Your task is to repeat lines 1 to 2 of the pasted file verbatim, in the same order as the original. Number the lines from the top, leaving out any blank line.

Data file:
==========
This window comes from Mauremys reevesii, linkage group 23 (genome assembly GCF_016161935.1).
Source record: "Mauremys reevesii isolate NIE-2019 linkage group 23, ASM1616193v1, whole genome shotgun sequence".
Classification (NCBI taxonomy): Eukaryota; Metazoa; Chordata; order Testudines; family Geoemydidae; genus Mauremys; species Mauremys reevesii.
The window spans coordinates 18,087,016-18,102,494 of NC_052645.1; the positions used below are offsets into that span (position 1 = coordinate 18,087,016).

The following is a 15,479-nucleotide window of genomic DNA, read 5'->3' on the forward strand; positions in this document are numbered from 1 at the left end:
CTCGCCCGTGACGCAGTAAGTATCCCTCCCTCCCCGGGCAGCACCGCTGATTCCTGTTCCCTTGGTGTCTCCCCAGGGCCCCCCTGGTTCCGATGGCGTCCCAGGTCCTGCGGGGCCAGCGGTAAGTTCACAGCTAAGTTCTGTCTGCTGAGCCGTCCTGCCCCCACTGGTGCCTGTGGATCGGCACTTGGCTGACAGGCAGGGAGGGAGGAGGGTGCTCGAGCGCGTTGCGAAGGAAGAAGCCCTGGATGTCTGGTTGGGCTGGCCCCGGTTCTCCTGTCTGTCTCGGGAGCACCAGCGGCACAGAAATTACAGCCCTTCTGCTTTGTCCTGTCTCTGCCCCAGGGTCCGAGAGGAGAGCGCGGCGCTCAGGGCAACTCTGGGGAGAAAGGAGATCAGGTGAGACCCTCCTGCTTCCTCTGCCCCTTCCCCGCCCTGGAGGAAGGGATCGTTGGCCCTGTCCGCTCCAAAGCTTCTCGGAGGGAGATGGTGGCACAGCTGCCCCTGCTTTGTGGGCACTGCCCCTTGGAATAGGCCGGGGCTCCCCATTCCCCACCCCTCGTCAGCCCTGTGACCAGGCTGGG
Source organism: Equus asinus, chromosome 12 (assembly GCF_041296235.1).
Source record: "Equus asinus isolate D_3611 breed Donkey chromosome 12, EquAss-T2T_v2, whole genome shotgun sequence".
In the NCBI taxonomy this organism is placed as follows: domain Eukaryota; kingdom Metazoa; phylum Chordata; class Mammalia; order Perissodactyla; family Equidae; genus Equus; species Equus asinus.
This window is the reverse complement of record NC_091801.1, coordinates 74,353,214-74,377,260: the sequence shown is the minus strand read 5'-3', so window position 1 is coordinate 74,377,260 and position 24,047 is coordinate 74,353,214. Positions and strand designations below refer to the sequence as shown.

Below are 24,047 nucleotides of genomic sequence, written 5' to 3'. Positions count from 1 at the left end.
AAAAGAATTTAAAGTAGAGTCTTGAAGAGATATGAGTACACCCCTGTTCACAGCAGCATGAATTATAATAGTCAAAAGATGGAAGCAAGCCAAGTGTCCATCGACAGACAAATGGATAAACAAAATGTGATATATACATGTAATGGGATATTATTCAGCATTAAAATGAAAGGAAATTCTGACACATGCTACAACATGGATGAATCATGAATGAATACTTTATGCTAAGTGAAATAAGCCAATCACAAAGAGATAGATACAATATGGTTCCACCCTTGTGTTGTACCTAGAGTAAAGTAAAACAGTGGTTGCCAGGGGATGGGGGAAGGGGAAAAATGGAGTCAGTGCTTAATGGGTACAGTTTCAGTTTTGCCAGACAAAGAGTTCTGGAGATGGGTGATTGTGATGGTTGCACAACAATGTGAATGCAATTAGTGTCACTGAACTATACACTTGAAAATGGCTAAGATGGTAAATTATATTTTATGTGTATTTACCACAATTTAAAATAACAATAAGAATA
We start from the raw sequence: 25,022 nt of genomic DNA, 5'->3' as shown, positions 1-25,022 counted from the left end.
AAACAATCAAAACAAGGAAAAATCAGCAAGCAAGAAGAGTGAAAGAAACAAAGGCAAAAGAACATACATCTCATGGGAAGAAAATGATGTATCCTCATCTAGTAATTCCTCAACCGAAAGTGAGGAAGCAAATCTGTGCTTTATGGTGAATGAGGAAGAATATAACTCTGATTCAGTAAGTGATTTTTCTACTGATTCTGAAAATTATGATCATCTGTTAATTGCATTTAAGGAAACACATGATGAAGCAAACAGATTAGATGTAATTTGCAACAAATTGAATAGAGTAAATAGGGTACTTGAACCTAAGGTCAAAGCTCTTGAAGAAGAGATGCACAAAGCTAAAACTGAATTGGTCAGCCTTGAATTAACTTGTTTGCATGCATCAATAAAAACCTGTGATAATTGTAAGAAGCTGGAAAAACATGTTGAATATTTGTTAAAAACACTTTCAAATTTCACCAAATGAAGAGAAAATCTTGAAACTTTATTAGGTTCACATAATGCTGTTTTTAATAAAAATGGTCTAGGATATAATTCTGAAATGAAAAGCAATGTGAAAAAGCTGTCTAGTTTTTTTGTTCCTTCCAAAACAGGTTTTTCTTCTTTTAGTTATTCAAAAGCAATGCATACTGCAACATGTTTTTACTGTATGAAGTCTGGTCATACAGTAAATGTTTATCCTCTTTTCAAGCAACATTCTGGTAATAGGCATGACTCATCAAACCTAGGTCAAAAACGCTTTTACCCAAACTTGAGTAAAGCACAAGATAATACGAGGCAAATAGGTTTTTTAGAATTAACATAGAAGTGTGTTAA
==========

This window comes from Mauremys reevesii, linkage group 23 (genome assembly GCF_016161935.1).
Source record: "Mauremys reevesii isolate NIE-2019 linkage group 23, ASM1616193v1, whole genome shotgun sequence".